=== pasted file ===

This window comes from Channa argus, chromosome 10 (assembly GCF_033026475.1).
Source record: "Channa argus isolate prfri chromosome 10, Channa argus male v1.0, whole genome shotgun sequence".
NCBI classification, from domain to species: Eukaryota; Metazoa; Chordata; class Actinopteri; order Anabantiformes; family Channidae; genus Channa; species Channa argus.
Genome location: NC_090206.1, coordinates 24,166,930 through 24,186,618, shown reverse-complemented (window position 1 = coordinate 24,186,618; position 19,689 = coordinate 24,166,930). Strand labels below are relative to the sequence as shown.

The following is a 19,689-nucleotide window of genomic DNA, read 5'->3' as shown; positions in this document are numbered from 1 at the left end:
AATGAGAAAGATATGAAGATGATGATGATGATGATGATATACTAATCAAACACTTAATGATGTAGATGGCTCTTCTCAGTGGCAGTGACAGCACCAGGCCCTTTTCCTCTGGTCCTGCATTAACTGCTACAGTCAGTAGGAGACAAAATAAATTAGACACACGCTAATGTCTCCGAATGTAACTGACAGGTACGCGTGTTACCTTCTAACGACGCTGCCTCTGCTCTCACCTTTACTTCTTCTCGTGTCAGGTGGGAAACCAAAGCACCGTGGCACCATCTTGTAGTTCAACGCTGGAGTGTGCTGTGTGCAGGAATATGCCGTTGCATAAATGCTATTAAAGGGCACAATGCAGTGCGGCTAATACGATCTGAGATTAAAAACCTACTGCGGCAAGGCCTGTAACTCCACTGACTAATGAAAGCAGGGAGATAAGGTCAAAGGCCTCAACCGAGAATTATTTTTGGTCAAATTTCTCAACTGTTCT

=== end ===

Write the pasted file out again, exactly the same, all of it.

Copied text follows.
This window comes from Channa argus, chromosome 10 (assembly GCF_033026475.1).
Source record: "Channa argus isolate prfri chromosome 10, Channa argus male v1.0, whole genome shotgun sequence".
NCBI classification, from domain to species: Eukaryota; Metazoa; Chordata; class Actinopteri; order Anabantiformes; family Channidae; genus Channa; species Channa argus.
Genome location: NC_090206.1, coordinates 24,166,930 through 24,186,618, shown reverse-complemented (window position 1 = coordinate 24,186,618; position 19,689 = coordinate 24,166,930). Strand labels below are relative to the sequence as shown.

The following is a 19,689-nucleotide window of genomic DNA, read 5'->3' as shown; positions in this document are numbered from 1 at the left end:
AATGAGAAAGATATGAAGATGATGATGATGATGATGATATACTAATCAAACACTTAATGATGTAGATGGCTCTTCTCAGTGGCAGTGACAGCACCAGGCCCTTTTCCTCTGGTCCTGCATTAACTGCTACAGTCAGTAGGAGACAAAATAAATTAGACACACGCTAATGTCTCCGAATGTAACTGACAGGTACGCGTGTTACCTTCTAACGACGCTGCCTCTGCTCTCACCTTTACTTCTTCTCGTGTCAGGTGGGAAACCAAAGCACCGTGGCACCATCTTGTAGTTCAACGCTGGAGTGTGCTGTGTGCAGGAATATGCCGTTGCATAAATGCTATTAAAGGGCACAATGCAGTGCGGCTAATACGATCTGAGATTAAAAACCTACTGCGGCAAGGCCTGTAACTCCACTGACTAATGAAAGCAGGGAGATAAGGTCAAAGGCCTCAACCGAGAATTATTTTTGGTCAAATTTCTCAACTGTTCT